Here’s a comforting thought: When you download an app to your phone, unless you’re able to get inside the program’s code and pull it apart line by line, you really have to take it on faith that the program is really only doing what the company behind it advertised.
Take, for example, a collection of five apps hosted on the Google Play store that turned the wallpaper of your smartphone into pictures of things like sexy shirtless dudes, sexy anime girls, or decidedly less sexy animations of multi-colored smoke. While these apps did what they were supposed to do, they also accomplished something else—secretly diverting the computing power of the phones on which they were installed for the purposes of mining Bitcoins on behalf of the apps’ developers.
(Screenshot courtesy of Lookout Mobile Security)
The malware was discovered by researchers at mobile security firm Lookout, who dubbed it BadLepricon. After Lookout informed Google of the issue, the apps were swiftly removed from the compnay's marketplace—although all of them had already been downloaded hundreds of times.
New Bitcoins are created through a process called mining, which basically comprises entering into a guessing game where every computer connected to the global Bitcoin network running a certain piece of software attempts to solve a series of incredibly complex math problems. Every 10 minutes, one computer on the network wins a round of the game and receives a batch of freshly minted bitcoins. This mechanism is responsible for keeping the entire Bitcoin system up and functioning.
Since each round of the game has only one winner and a miner’s odds of winning are directly proportional to the total amount of computing power he or she points at the problem, the system has created an arms race where miners are constantly upgrading their hardware in an endless attempt to best the competition.
However, it’s also possible for groups of computers to work together as a single unit, combining resources to increase the overall chance at victory. When people voluntarily join together for mining, the operation is called a mining pool. When that participation is involuntary, conducted by software secretly installed on people’s machines, it’s called a botnet. Although, it is possible for the operators of a botnet to point their illicitly obtained computing resources into a mining pool.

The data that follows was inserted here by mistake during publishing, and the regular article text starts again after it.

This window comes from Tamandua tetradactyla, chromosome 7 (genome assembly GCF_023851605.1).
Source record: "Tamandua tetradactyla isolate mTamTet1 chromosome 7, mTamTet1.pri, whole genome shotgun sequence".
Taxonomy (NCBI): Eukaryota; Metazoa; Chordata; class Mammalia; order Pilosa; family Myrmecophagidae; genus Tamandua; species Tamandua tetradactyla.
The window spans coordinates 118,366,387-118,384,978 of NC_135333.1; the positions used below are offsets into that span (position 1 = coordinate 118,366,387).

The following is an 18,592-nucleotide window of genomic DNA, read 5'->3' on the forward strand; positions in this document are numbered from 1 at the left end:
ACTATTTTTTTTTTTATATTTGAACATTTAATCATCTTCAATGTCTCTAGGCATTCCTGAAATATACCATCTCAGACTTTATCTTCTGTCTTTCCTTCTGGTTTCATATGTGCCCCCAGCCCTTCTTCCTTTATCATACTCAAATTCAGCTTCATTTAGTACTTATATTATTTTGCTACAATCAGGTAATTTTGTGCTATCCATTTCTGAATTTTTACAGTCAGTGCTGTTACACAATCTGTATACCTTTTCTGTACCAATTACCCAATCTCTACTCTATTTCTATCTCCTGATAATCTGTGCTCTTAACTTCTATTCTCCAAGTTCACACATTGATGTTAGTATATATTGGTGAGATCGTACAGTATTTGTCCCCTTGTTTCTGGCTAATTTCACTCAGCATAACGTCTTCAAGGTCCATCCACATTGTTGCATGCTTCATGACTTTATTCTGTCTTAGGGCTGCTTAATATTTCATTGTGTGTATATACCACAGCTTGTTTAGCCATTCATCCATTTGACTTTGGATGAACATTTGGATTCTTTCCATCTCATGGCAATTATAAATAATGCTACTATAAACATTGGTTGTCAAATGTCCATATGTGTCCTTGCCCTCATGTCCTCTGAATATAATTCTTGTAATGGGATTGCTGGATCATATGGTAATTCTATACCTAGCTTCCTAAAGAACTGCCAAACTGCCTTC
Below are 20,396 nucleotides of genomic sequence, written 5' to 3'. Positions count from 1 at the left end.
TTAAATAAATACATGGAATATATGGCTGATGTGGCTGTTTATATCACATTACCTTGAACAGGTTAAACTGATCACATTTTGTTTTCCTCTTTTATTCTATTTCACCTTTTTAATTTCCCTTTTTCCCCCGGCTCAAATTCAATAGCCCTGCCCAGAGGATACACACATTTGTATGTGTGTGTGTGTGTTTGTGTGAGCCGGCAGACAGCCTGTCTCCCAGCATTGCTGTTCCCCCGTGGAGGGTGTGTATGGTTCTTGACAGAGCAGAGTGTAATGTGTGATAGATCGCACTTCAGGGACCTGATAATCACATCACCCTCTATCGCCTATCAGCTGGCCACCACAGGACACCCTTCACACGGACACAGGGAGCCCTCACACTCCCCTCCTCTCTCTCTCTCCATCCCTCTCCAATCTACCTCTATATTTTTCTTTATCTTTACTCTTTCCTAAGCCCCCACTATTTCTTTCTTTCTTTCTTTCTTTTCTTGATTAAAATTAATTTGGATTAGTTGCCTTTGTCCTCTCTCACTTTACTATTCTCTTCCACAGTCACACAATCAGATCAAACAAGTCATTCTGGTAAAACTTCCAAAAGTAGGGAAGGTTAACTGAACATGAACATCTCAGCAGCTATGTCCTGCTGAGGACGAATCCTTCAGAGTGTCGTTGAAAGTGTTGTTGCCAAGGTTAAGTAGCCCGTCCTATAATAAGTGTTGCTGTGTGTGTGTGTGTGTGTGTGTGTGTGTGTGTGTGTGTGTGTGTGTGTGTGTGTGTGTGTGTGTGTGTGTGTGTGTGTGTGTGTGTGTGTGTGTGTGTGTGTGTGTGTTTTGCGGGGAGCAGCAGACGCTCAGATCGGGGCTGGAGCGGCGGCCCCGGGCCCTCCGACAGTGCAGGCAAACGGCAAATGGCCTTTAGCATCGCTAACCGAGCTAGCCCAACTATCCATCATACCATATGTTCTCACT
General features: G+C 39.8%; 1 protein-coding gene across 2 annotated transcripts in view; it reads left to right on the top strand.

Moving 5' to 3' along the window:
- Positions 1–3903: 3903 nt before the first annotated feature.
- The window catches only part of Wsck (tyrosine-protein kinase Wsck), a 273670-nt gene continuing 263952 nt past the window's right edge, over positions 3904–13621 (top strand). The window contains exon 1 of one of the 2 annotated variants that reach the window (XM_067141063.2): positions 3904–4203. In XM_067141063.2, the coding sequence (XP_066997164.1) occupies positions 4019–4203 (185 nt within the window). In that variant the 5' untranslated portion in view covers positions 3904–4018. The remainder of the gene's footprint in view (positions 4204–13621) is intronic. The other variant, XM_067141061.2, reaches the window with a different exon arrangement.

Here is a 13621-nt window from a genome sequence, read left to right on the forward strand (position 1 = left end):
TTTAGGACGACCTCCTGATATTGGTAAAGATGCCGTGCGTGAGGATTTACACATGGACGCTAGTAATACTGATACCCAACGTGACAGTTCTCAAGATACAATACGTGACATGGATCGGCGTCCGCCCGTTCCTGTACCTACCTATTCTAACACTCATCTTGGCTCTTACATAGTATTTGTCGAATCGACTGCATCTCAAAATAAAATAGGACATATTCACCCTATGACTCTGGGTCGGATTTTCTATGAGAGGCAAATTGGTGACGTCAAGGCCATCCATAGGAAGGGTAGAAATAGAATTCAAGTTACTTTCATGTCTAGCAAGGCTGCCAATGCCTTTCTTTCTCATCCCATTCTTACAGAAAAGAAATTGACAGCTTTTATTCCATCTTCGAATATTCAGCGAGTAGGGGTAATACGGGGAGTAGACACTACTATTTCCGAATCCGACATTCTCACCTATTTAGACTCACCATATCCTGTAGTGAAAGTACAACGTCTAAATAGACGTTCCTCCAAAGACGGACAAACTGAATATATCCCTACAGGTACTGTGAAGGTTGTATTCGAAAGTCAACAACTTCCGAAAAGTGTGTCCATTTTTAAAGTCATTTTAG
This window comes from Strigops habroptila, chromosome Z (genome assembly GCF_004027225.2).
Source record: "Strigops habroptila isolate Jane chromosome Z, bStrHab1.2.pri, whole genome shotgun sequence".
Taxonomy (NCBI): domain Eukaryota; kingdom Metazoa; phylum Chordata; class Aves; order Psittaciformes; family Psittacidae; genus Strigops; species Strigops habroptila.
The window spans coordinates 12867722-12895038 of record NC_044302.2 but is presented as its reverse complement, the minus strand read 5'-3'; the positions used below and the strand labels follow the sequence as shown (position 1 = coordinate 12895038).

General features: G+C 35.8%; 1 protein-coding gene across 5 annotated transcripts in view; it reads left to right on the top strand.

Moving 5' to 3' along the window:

According a blog post on Lookout’s website detailing BadLepricon, the creators of this particular botnet went to great lengths to avoid being detected. ‟Without alerting you in the terms of service, BadLepricon enters into an infinite loop where—every five seconds—it checks the battery level, connectivity, and whether the phone’s display was on,” Lookout's Meghan Kelly explained. ‟It does this almost as a courtesy to your phone. Miners, when left unchecked, can damage a phone by using so much processing power that it burns out the device. In order to avoid this, BadLepricon makes sure that the battery level is running at over 50 percent capacity, the display is turned off, and the phone network connectivity.”
BadLepricon isn’t the first instance of Bitcoin mining malware being inserted into what otherwise appeared to be a reputable program.
A few weeks ago, a pair of apps boasting millions of downloads were removed from the Google Play store for serving as a vehicle to a similar botnet that mined Bitcoin derivatives like Litecoin and Dogecoin, which are considerably less difficult to mine.
Last year, it was revealed that New York-based E-Sports Entertainment Association had covertly turned some 14,000 of its users into unwitting cryptocurrency miners. After being outed, the company initially claimed the whole thing was an April Fool’s joke, but eventually was forced by a New Jersey court to pay a $325,000 fine and be subjected to a decade of probation.
Lookout noted that, if the people behind BadLepricon had been upfront about their intentions, and cut users in on the proceeds, their plan to turn smartphones into a decentralized mining network might actually be a solid business model:
Instead of being served advertising, people could use a few processing cycles to mine cryptocurrency instead. We can see a world where that would be tolerated, but in the case of BadLepricon, not alerting the user to your intentions will land you straight in the malware pile.
Photo by Reeda/Wikimedia Commons